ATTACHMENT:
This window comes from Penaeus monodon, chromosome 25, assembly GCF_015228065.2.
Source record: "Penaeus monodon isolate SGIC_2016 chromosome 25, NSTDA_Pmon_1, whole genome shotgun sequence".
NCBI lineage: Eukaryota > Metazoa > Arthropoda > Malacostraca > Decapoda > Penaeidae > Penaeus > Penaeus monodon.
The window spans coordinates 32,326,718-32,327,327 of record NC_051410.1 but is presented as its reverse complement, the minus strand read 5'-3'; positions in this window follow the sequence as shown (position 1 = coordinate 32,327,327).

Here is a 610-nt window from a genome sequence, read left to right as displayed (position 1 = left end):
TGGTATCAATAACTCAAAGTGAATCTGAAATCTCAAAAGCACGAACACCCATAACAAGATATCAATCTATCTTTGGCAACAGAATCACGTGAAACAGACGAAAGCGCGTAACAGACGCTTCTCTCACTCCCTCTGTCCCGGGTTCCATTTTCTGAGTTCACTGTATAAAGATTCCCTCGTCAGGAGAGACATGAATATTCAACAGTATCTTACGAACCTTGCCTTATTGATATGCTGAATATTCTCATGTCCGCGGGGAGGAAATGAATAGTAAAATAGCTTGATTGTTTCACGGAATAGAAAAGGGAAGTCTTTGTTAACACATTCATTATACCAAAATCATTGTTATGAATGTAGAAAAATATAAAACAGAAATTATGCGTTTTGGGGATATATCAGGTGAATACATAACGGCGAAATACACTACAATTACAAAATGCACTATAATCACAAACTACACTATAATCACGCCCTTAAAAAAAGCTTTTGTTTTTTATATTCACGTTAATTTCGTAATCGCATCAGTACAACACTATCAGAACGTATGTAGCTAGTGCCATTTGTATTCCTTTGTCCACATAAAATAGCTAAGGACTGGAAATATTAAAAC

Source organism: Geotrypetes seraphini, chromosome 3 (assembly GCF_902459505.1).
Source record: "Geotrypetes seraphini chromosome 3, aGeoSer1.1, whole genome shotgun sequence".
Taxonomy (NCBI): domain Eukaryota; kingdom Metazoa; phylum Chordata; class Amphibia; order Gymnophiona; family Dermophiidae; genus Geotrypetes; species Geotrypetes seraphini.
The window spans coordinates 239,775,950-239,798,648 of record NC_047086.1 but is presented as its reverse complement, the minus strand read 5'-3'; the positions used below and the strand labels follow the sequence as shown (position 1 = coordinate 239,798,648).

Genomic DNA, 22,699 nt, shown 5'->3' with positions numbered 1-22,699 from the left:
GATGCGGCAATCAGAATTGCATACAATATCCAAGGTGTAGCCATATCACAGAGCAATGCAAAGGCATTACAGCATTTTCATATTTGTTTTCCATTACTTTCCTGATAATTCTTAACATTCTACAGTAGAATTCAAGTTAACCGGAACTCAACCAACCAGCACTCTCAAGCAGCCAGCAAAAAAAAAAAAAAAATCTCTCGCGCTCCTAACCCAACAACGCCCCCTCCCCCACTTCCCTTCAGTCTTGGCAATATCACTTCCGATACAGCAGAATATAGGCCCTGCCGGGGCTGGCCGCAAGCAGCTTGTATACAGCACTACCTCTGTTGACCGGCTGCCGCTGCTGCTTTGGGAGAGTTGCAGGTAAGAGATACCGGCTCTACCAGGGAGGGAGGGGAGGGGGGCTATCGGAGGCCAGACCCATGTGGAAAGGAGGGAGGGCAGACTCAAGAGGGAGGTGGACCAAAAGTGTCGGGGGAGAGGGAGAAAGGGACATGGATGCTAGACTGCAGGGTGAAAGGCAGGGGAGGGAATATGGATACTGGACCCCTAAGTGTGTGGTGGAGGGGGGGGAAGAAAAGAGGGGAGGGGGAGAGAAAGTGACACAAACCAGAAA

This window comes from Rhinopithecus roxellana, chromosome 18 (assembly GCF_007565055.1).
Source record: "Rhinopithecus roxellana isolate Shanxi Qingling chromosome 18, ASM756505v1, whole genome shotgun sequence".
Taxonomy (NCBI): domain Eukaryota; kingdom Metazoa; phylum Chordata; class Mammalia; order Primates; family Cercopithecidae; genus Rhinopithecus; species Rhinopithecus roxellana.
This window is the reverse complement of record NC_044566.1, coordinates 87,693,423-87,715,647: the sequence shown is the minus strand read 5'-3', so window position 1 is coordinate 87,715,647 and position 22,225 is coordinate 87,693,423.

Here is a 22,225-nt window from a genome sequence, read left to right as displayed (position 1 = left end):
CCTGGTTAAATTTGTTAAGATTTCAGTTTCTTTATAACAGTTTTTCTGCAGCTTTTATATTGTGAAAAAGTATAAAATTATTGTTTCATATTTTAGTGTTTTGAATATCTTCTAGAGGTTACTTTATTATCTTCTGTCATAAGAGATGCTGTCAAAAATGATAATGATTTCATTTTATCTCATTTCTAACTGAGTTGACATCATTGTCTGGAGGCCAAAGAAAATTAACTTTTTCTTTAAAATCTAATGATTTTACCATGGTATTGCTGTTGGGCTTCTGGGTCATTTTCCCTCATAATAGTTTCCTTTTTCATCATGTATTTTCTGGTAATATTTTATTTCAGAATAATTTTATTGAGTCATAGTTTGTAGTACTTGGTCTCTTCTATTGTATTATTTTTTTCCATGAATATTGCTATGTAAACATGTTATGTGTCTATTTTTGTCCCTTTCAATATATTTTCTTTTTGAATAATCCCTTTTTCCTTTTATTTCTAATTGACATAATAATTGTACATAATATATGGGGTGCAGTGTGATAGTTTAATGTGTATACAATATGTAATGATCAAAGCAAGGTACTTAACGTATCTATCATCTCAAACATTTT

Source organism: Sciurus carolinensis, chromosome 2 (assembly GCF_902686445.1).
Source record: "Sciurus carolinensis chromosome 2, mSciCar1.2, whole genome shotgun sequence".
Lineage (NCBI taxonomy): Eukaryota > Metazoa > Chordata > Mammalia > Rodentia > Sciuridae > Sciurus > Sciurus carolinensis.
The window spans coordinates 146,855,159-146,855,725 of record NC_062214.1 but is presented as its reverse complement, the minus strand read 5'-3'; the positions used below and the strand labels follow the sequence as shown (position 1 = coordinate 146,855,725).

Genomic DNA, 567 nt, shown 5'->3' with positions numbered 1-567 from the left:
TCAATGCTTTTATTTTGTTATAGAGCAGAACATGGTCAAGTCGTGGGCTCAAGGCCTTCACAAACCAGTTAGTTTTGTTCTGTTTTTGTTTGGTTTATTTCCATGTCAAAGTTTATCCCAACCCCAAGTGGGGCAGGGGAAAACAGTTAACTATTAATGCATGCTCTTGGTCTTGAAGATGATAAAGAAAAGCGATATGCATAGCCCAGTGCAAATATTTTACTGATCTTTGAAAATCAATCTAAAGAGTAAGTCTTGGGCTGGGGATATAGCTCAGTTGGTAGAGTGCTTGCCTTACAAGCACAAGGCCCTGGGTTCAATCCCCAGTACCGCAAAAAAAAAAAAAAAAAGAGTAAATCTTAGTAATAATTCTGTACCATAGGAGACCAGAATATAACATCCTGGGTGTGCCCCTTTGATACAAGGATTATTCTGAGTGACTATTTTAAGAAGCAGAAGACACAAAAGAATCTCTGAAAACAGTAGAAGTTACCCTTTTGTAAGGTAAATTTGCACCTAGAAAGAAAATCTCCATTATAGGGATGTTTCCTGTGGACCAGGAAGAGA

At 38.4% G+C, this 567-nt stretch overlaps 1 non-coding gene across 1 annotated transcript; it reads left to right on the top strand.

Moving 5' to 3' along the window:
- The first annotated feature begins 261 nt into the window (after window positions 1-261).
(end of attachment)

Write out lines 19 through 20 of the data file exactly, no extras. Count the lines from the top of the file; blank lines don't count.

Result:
Source organism: Sciurus carolinensis, chromosome 2 (assembly GCF_902686445.1).
Source record: "Sciurus carolinensis chromosome 2, mSciCar1.2, whole genome shotgun sequence".